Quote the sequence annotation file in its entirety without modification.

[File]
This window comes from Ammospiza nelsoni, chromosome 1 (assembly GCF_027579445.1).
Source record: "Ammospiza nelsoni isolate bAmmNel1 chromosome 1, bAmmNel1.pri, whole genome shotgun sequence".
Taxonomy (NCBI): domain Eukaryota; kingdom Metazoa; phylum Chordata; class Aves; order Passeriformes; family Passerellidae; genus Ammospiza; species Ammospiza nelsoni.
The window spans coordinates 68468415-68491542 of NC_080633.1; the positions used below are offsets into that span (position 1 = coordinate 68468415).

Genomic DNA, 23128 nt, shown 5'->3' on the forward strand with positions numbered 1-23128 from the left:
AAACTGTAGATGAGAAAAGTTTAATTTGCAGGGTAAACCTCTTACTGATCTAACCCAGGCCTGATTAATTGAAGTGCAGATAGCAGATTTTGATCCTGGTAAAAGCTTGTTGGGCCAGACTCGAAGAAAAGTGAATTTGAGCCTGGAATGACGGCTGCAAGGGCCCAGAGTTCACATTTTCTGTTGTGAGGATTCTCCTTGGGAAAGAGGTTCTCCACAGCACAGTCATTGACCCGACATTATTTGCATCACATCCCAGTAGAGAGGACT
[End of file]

This window comes from Ammospiza nelsoni, chromosome 1 (assembly GCF_027579445.1).
Source record: "Ammospiza nelsoni isolate bAmmNel1 chromosome 1, bAmmNel1.pri, whole genome shotgun sequence".
Taxonomy (NCBI): domain Eukaryota; kingdom Metazoa; phylum Chordata; class Aves; order Passeriformes; family Passerellidae; genus Ammospiza; species Ammospiza nelsoni.
The window spans coordinates 68468415-68491542 of NC_080633.1; the positions used below are offsets into that span (position 1 = coordinate 68468415).

Genomic DNA, 23128 nt, shown 5'->3' on the forward strand with positions numbered 1-23128 from the left:
AAACTGTAGATGAGAAAAGTTTAATTTGCAGGGTAAACCTCTTACTGATCTAACCCAGGCCTGATTAATTGAAGTGCAGATAGCAGATTTTGATCCTGGTAAAAGCTTGTTGGGCCAGACTCGAAGAAAAGTGAATTTGAGCCTGGAATGACGGCTGCAAGGGCCCAGAGTTCACATTTTCTGTTGTGAGGATTCTCCTTGGGAAAGAGGTTCTCCACAGCACAGTCATTGACCCGACATTATTTGCATCACATCCCAGTAGAGAGGACT